When he decided to get back into farming five years ago, Tony Andrejczuk faced more challenges than most farmers. Andrejczuk lost the use of his legs after a work accident in 1997, and being able to access his family’s entire farm is one of his biggest obstacles.
Andrejczuk grew up farming with his father and brother on their orchard and field crop farm near Lawrence, Mich. He studied crops and soil science at Michigan State University and planned to return to the family farm to work—but a tough economy forced him to choose a different career. He joined the military and later started a tree business; the accident ended that career.
About five years ago, Andrejczuk helped one of his sons plant a few acres of corn on the farm; they did it for fun, and planned to leave the corn for wildlife. Instead, a neighbor offered to harvest it for them and even paid them for the crop. Read more »
Last week, Agriculture Deputy Secretary Kathleen Merrigan visited the campus of Michigan State University to participate in a tour of the cellulosic ethanol pretreatment lab at MBI International and conduct a roundtable discussion with key stakeholders in Michigan’s biofuels community.
MBI is owned by the Michigan State University Foundation and its purpose is to “de-risk” emerging technologies, making them more viable for commercial application. One of MBI’s current projects is developing ways to scale cellulosic ethanol from the laboratory to the marketplace. Read more »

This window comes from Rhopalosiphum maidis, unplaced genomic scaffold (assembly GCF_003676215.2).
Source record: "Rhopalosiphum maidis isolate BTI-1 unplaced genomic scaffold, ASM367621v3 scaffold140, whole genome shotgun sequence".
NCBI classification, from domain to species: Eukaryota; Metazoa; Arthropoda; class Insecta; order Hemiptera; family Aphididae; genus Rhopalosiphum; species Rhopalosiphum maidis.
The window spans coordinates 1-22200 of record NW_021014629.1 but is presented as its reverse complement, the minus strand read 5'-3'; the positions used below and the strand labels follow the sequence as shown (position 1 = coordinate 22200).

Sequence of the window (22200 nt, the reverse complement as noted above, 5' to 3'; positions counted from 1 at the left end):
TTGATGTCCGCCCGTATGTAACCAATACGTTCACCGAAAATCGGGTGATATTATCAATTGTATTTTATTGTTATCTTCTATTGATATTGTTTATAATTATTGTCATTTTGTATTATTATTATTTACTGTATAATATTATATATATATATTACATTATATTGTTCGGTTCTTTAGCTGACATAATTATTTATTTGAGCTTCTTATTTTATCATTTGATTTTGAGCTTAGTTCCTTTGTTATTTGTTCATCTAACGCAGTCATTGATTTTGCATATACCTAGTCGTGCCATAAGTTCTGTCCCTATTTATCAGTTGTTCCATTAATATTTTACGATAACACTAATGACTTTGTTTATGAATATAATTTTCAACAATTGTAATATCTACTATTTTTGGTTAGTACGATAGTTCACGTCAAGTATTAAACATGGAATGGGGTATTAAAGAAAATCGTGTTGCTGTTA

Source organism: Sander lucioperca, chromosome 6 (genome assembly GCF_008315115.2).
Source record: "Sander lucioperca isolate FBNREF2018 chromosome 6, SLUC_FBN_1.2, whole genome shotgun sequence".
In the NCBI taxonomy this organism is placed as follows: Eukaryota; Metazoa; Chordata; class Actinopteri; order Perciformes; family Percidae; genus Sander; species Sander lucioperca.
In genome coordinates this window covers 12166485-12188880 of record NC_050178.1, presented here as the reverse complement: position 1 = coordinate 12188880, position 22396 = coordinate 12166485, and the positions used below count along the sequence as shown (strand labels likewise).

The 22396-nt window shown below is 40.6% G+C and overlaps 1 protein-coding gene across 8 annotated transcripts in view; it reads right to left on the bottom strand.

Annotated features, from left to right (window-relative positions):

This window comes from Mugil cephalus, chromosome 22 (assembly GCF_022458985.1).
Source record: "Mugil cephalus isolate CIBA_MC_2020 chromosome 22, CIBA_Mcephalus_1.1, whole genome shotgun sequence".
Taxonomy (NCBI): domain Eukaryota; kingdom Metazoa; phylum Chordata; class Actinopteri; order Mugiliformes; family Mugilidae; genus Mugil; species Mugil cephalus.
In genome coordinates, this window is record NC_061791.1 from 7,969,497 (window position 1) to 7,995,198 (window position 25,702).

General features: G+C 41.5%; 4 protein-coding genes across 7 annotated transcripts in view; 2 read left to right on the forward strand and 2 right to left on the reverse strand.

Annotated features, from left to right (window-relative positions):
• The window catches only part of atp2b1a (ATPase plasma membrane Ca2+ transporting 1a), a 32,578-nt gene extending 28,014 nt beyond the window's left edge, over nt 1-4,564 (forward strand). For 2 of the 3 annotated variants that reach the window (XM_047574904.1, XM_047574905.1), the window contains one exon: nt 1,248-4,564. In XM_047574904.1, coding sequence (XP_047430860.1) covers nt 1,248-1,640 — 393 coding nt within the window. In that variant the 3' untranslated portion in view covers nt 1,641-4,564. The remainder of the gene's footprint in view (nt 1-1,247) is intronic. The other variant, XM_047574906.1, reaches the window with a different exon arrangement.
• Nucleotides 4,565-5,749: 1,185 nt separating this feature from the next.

NRCS District Conservationist Edwin Martinez conducts a wetland determination assisted by Earth Team Volunteer Tula Ngasala near St. Johns, Mich. Ngasala, a Tanzanian engineer, assists the St. Johns Field Office one day a week.
Tulakemelwa Ngasala is a Tanzanian civil and water resources engineer currently living in Michigan. While in the United States she is caring for her three young girls while her husband works toward his Ph.D. in geology at Michigan State University. Read more »
Originally published in The Detroit News:
Today, 306 million Americans have food on their table thanks to a small and noble group of professional gamblers: America’s farmers and ranchers.
Only about 1 percent of Americans operate a farm or ranch and these hardworking few not only help provide the rest of us with three meals every day, but they also form the foundation of the agricultural sector of our economy that generates one in every 12 jobs and a $20 billion trade surplus.
They do so in the face of enormous business and personal risk. Read more »